I don’t seem to be able to move at the moment without someone throwing around the term ‘gluten free’. It is terribly popular. It has become a trend. Somewhere along the line it also appears to have become a by-word for ‘stuff that’s bad for you but for reasons that I don’t really understand’.
Talk to a nutritionist however, such as Rebecca Saady at Embrace Nutrition, and you will learn that this is a term that shouldn’t be hurled around unnecessarily, because for people who really are gluten intolerant it’s really nothing to laugh about, and for people who aren’t intolerant common sense dictates it is never a great idea to cut out a food group because Hollywood’s a fan … it’s also a pretty good reminder to never do anything that Miley Cyrus does without extensive research – but that’s a chat for another time.
All of that said, gluten free appears to lead to some pretty exciting cookery; just recently keen baker, Greg Rutherford, (better known for his 2012 long-jumping achievements) Tweeted pics of his gluten free kitchen successes – we are particularly keen to try the peanut butter cake if you’re listening Greg.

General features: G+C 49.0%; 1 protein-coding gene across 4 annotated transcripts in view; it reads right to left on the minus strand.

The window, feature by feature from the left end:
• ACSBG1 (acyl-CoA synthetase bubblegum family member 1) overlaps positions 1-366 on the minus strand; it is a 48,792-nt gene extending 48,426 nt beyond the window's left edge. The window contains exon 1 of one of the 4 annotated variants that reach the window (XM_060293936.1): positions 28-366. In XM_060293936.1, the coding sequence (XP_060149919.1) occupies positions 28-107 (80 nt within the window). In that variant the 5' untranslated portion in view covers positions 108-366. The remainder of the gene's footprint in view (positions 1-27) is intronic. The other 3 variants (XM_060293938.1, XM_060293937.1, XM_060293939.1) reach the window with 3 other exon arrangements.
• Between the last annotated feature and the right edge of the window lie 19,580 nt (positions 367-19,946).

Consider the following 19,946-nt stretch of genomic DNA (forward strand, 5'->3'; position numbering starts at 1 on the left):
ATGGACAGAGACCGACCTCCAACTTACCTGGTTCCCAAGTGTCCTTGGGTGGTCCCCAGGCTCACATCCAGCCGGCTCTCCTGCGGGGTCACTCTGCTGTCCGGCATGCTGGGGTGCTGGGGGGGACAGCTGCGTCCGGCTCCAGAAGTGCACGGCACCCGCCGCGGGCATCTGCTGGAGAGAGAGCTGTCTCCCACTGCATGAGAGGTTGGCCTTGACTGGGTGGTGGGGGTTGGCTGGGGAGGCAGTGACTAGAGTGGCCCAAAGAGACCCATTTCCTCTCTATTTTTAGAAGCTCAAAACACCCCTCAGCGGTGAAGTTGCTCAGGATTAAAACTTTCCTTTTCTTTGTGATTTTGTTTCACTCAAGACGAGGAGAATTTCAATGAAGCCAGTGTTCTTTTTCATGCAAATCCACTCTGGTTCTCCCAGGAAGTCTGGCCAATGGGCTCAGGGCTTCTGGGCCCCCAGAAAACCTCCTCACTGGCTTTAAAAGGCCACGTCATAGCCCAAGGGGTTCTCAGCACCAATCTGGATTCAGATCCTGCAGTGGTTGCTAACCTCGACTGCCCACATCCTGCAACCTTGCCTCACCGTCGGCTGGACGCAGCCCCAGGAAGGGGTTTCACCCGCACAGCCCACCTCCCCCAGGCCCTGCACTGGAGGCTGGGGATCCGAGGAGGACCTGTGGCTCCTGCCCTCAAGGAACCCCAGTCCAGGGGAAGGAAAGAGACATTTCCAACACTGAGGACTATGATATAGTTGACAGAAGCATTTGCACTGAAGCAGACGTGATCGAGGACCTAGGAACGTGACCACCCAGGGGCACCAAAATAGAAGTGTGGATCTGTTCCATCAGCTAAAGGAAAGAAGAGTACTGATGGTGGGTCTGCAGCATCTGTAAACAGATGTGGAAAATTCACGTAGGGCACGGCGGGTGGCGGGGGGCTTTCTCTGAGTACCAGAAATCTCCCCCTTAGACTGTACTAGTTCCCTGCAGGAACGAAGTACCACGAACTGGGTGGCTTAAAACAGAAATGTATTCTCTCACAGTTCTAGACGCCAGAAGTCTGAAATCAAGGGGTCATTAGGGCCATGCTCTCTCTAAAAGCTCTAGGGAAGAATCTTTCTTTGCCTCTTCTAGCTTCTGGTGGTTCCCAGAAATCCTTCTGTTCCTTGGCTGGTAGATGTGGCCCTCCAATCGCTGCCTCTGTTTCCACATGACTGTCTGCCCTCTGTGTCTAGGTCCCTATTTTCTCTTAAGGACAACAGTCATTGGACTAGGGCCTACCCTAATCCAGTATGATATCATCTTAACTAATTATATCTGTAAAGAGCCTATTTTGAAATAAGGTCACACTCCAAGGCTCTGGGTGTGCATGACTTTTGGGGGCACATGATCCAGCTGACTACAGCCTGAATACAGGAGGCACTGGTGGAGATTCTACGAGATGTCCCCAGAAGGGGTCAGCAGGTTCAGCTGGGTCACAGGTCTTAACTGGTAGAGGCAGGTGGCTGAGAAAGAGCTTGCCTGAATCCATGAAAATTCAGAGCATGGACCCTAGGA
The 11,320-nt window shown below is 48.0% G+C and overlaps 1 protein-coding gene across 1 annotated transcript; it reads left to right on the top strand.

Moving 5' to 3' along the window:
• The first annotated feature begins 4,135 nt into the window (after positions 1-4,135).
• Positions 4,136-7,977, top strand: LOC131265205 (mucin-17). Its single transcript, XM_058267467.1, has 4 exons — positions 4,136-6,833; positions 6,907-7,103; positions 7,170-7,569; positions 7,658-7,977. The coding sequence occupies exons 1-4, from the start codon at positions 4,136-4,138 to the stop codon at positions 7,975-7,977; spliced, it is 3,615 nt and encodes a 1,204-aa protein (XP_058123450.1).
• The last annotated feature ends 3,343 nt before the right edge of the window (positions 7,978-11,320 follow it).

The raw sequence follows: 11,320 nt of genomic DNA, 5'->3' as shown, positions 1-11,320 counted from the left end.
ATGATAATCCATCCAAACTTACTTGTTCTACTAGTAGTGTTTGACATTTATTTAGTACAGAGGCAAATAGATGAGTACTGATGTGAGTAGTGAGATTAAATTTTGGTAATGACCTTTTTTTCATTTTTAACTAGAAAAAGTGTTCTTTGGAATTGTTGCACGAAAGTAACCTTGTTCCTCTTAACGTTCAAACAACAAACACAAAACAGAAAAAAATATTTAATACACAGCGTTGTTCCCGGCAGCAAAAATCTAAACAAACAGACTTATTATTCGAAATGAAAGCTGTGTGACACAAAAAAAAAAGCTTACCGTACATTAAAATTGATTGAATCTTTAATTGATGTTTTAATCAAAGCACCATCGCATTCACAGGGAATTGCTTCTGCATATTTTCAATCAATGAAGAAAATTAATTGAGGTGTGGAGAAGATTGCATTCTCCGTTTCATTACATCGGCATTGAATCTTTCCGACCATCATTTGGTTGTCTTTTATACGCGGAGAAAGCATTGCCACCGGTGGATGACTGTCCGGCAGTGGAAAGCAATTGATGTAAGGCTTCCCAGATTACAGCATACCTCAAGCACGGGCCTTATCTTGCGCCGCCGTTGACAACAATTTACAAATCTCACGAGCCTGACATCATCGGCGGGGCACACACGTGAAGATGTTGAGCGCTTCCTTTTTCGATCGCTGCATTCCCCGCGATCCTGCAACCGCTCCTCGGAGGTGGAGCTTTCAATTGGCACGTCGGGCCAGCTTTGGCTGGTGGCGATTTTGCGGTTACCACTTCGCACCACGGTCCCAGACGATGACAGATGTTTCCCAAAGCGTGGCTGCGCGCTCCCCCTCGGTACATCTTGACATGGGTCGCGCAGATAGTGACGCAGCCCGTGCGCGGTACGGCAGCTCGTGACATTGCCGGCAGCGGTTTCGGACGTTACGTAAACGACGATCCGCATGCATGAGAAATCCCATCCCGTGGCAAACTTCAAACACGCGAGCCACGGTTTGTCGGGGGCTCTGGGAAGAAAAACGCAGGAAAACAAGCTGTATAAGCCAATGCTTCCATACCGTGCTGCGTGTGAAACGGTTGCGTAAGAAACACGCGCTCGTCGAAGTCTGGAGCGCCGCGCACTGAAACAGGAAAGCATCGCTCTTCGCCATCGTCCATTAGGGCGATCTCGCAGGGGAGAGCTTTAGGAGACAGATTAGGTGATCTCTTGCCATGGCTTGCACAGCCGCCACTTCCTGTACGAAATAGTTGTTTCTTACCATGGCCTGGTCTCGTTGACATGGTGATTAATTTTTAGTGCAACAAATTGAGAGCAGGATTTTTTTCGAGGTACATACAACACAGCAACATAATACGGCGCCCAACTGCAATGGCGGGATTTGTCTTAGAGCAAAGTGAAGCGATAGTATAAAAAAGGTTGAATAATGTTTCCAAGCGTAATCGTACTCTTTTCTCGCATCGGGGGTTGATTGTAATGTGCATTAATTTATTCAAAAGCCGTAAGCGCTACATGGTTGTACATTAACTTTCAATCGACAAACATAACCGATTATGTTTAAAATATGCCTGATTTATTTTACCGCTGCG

What happens though, when you don’t have time to whip up a storm? What happens when it isn’t a fad, and gluten is a real problem, and all you want to do it get up in the morning and eat your cereal, or get home at night and bury your face in a tub of shop-bought brownies without the fear that your gut might rebel? When one of the girls in the Spabreaks.com office was recently diagnosed as such, this was her rather unfunny reality, so you can imagine her joy when gluten free brand, Perk!er, appeared on the scene.
Offering a range of products from cereals and breads to brownies and even Hot Cross buns, the company was established in 2012 by Ann Perkins and her partner, who realised that the market was woefully lacking in adequate alternatives for anyone in pursuit of a gluten free diet.
Three things emerge for anyone trying the products, the first is that if no one told you that you were scoffing gluten free tiffin (odd that it was that item that first caught our eye), then you would be hard pushed to notice the difference between that and your regular accompaniment to that afternoon cup of tea. To the better trained gut, the Perkier porridge was also great – “creamy and tasty, just as good as the normal porridge that I used to eat and it did not affect me badly in any way.”
The second thing is that although the list of products is not extensive, it is a practical mix of the everyday (porridge, cereal, bread) and the aforementioned tiffin or Rocky Road bars. The third thing is its accessible availability in the likes of ASDA, Sainsbury’s, Tesco, and Whole Foods. All of this adds up to the one thing that one needs on a random weekday evening after work – absolute ease and the least possible fuss. We’re just looking forward to seeing what they come up with next!
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